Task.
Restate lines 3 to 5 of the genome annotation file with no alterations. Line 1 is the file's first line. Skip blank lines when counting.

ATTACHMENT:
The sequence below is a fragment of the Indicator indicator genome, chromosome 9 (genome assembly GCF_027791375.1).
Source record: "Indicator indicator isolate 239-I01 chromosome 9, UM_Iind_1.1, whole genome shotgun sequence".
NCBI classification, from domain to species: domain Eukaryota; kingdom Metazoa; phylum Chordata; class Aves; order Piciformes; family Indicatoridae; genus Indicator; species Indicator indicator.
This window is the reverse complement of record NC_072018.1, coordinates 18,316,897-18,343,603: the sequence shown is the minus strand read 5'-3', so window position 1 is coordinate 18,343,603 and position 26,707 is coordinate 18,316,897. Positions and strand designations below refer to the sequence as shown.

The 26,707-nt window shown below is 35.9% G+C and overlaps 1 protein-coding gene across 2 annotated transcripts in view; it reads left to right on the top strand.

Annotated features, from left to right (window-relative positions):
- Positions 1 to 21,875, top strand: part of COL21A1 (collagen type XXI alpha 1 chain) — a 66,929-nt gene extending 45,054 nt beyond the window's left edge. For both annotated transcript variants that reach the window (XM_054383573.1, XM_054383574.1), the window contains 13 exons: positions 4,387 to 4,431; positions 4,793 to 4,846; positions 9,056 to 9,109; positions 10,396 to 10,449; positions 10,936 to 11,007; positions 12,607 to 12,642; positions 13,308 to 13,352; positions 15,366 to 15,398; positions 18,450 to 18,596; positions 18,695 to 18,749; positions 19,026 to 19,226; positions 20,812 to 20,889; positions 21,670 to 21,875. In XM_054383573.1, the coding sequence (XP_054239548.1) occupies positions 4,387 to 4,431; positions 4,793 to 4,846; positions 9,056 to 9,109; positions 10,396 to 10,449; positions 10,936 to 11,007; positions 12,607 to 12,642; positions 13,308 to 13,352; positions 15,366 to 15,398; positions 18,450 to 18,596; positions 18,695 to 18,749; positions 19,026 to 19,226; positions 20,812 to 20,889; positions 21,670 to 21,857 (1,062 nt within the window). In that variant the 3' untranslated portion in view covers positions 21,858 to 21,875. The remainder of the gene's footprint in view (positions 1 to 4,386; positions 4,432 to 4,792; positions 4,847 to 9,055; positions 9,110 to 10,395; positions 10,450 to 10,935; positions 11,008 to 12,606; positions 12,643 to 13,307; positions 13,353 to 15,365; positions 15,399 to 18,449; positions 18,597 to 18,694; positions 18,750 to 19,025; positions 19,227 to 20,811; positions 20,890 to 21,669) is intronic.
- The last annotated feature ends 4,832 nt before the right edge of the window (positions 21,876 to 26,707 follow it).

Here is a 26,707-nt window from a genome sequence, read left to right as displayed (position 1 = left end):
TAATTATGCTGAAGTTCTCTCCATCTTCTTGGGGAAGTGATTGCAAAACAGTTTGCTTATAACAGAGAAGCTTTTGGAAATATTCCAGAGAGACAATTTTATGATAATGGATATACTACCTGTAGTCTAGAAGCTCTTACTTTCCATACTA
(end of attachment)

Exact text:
NCBI classification, from domain to species: domain Eukaryota; kingdom Metazoa; phylum Chordata; class Aves; order Piciformes; family Indicatoridae; genus Indicator; species Indicator indicator.
This window is the reverse complement of record NC_072018.1, coordinates 18,316,897-18,343,603: the sequence shown is the minus strand read 5'-3', so window position 1 is coordinate 18,343,603 and position 26,707 is coordinate 18,316,897. Positions and strand designations below refer to the sequence as shown.

The 26,707-nt window shown below is 35.9% G+C and overlaps 1 protein-coding gene across 2 annotated transcripts in view; it reads left to right on the top strand.